The majority of the advanced economies experienced stronger growth in the third quarter of 2013, whereas there were growing signs of a slowdown in the emerging economies. Business confidence improved on both sides of the Atlantic, leading the Federal Reserve to announce in June a tapering of its quantitative-casing programme in the coming months, ratcheting up tension on the financial markets once again. And yet, the firmer economic growth seen in the United States and the United Kingdom in the first half of 2013 should continue, since economic indicators remain favourable. Japan's economy is maintaining a sustained rate of growth, stimulated by highly expansionary economic policy since the beginning of the year. In the euro area, improved conditions, or, at least, a slowing of the general decline, have brought an end to the recession. On the other hand, growth is softening in the emerging economies, with China in the forefront, bearing out the signs pointing to slower growth seen since the second quarter.
In 2013, global growth is expected to remain soft, close to the rate registered in 2012. The euro area's economy should shrink again as a result of the many obstacles to growth: the continuing major deleveraging efforts in the public and private sectors and problems with financing the economy, particularly in the southern countries. Growth in the rest of the world should continue to be stronger. The United States should see continued moderate growth curbed by fiscal consolidation measures. In Japan, growth should be driven by the country's very expansionary monetary and fiscal policies. Growth in the emerging economies are expected to be close to the rate seen in 2012, which is still much lower than the prevailing growth rates seen before 2008.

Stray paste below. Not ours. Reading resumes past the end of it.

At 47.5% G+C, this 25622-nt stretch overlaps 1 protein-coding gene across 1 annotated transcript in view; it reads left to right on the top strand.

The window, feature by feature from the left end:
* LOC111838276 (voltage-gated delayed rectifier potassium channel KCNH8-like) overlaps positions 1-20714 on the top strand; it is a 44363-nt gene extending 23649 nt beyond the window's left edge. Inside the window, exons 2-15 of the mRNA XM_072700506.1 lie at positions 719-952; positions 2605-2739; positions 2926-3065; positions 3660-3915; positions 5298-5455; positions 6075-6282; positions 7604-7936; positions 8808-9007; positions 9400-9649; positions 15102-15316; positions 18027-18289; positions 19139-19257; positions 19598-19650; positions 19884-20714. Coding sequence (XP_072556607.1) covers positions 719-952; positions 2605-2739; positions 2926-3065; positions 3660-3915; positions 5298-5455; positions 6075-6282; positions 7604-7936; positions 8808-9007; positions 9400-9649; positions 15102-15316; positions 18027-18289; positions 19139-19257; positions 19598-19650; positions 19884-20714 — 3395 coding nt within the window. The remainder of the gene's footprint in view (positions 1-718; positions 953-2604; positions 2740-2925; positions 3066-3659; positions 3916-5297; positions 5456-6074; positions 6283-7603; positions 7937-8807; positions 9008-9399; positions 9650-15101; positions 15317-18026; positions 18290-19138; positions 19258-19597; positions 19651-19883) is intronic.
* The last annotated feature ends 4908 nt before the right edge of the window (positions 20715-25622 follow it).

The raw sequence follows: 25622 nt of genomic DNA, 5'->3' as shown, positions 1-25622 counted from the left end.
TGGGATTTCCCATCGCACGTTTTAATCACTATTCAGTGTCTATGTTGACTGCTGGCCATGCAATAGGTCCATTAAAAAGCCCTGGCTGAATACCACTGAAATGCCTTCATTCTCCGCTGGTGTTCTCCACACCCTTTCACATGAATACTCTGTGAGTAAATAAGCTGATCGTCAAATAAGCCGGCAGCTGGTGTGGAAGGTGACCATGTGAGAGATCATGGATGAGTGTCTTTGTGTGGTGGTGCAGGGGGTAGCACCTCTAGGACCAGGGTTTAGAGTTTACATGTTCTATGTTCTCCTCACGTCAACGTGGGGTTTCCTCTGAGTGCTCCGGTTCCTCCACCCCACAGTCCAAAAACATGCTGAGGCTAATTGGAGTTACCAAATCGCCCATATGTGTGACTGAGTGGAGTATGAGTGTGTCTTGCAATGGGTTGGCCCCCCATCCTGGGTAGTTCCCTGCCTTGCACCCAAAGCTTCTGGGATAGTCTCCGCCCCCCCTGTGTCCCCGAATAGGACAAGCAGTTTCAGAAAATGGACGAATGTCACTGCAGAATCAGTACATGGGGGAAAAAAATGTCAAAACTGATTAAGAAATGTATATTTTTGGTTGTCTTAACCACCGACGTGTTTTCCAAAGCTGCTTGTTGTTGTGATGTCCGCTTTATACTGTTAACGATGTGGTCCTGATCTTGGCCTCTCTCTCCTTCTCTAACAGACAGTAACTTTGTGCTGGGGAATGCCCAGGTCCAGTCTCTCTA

In 2014, global economic growth should pick up slightly, due to stronger growth in the United States and, most importantly, a recovery in Europe stemming from a smaller fiscal effort. The gradual removal of obstacles should enable the euro-area economy to take off again, but its growth is expected to be moderate and subject to significant disparities. Germany's private-sector demand should boost growth, owing to favourable fundamentals, but growth in Spain and Italy should still be held back by problems with debt reduction and/or financing of the economy. Growth of euro-area exports should be driven by the rebound in world trade and boosted by businesses' improved export performance. In the United States, growth should gather strength as private demand becomes firmer, fiscal consolidation measures start to ease and households continue to make good progress on reducing their debt. In the United Kingdom, growth should also be stronger, driven by the improving international environment. In contrast, Japan's growth should slow as a result of a massive fiscal consolidation effort following the fiscal stimulus in 2013 and the hike in the consumption tax. Finally, the emerging economies should continue to see relatively weak growth compared to the first decade of the new millennium.
After remaining slack in 2012 and 2013, world trade should pick up again in 2014 (5.25%), driven by the expected recovery in the euro area and the rest of the world. Demand for French exports is likely to follow the same pattern.
The improvement in the global economy could be swifter if the surplus savings of those countries enjoying some leeway were put to use. However, an abrupt end to unconventional monetary policy in the United States, a sharper slowdown of the emerging economies, or an increase in geopolitical tensions in the Middle East could undermine the current recovery.